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The Nature of Kaliyuga

The Nature of Kaliyuga

An excerpt from a teaching by Jetsunma Ahkon Lhamo called “Vajrayana and Kaliyuga”

It used to be that one could learn something of the Buddha’s teaching – for instance, a beginning philosophy, such as the Four Noble Truths and the Eightfold Path, and some of the Buddha’s basic teachings – but one could not receive teachings […]

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Astrology for 1/18/2017

1/18/2017 Wednesday by Norma

If you’re uncertain about something today, please refrain from doing it! Indecision is an inner warning system that you should heed. Floods, gas leaks, spoiled food, fog and covert activity play a significant role in the events of the day. Notice unusual odors, shifty people or anything that […]

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Propagating the Dharma

Propagating the Dharma

The following is an excerpt from a teaching by Jetsunma Ahkon Lhamo called “Vajrayana and Kaliyuga”

Besides making it possible for the teachings to be readily available to all who wish them, Kaliyuga is valuable in another way: Namely, one can practice in a way that is extremely condensed.One can learn the philosophy of the nature […]

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Astrology for 1/17/2017

1/17/2017 Tuesday by Norma

Partnership does not serve you well today, in fact it can get you into trouble. You and your companion agree on your position, but others don’t. This is a poor time to go against those in power, whose strategies you don’t understand. Open defiance doesn’t work, but compassionate […]

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Then I Asked The Dakinis: From

yeshe-tsogyal-sergey-noskov The following is respectfully quoted from "Mother of Knowledge" translated by Tarthang Tulku and J. Wilhelms: Yeshe Tsogyal recounts entering the Mandala of the Dakinis: "Eight cemeteries formed a ring, rimmed by walls of beautiful lotuses. Predatory flesh-eating birds and wild blood-drinking animals wandered about, and demons and demonesses, roaming in great numbers, stood out vividly against the landscape. "Although the beings there did not attack me or threaten me, neither did they make friendly overtures. As I advanced upwards, I passed along a path that circled in a zigzag fashion three times, and ended at a door. Within were many dākinīs whose external appearance was that of women but they were of many different colors. They were carrying offerings to present to the principal dākinī. "Some of the dākinīs had cut their bodies into small pieces with razor-sharp knives and prepared offerings of their own flesh; others were giving their streaming blood. Some were giving their eyes, some their noses. Some were giving their tongues, still others, their ears. Some were giving their hearts, others were giving their viscera. Some were giving their outer muscles, some their inner organs. Still others were giving their bones and marrow. "Some were giving their life energy, others their breath, and still others, their heads. Some had cut off their limbs, and so on. They had cut up their own bodies and had prepared offerings of them for the principal dākinī, who appeared Yab-Yum before them. The offerings were then blessed as signs of their faith. "Then I asked the dākinīs: 'Why do you suffer in this way? To what purpose? If one lives in accordance with the Dharma until death, is that not sufficient?' And they answered me: 'Dear woman of irresolute mind! The compassion of a great teacher who has all the qualifications may only be available briefly. If you do not offer whatever he wishes when he looks upon you, later nothing you do may lead to fulfillment. If you procrastinate, obstacles will multiply. 'Your insight and certainty may last only a moment; natural and spontaneous faith may not stay long. If you do not make the offering when Pristine Awareness arises, later nothing you do may lead to fulfillment. If you procrastinate, obstacles will multiply. 'Now, at least you have a human body--you may not have it long. The chance to practice Dharma seldom arises; if you do not make offerings when you meet a qualified teacher-- if you procrastinate--obstacles will multiply. 'The teacher may only be here briefly; only now can you be certain to enter the door of the secret teachings. If you do not offer yourself when you have access to the highest Dharma-- if you procrastinate--obstacles will multiply.' "Thus they spoke, and I felt ashamed. Then, as each dākinī presented her offering, the Vajra Yoginī appeared before her, snapping her fingers. Instantly each supplicant was healed and became as before. After requesting a regular Dharma practice from the principle dākinī, each one returned to her own meditation place."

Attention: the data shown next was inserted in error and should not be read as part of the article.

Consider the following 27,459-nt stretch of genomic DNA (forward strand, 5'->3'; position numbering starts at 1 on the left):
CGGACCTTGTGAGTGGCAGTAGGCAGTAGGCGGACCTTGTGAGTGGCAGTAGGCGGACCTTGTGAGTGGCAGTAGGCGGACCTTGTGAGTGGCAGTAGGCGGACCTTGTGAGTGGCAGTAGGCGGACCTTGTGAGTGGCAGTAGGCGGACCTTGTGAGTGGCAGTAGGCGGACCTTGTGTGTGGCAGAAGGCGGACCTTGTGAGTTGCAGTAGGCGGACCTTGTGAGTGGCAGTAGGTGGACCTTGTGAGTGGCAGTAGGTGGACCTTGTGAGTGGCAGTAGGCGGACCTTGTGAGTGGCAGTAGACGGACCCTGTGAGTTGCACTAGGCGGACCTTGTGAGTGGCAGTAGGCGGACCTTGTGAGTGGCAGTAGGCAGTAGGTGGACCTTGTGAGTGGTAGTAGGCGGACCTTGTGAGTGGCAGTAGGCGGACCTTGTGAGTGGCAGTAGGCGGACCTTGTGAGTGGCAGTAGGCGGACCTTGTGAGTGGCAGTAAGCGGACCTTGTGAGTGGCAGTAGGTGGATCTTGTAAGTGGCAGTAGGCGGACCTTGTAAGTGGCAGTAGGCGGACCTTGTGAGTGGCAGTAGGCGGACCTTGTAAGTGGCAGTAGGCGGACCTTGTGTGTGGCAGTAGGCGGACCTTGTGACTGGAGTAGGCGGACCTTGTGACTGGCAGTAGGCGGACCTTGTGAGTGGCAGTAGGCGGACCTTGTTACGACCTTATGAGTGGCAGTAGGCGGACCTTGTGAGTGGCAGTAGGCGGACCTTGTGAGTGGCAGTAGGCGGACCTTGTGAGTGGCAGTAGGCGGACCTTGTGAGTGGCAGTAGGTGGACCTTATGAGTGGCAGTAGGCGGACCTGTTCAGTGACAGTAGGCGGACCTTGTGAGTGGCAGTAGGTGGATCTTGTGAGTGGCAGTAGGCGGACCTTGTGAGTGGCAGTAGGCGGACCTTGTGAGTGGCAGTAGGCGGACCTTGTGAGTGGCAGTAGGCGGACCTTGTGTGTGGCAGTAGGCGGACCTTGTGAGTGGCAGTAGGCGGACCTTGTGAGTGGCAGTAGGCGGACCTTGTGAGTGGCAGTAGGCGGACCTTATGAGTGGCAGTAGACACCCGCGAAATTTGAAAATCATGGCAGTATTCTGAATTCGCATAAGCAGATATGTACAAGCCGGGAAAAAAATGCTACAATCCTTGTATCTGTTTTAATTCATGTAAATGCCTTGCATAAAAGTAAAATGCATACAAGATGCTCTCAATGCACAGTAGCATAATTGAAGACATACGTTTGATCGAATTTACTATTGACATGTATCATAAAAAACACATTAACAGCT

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5 comments to Then I Asked The Dakinis: From “Mother of Knowledge”

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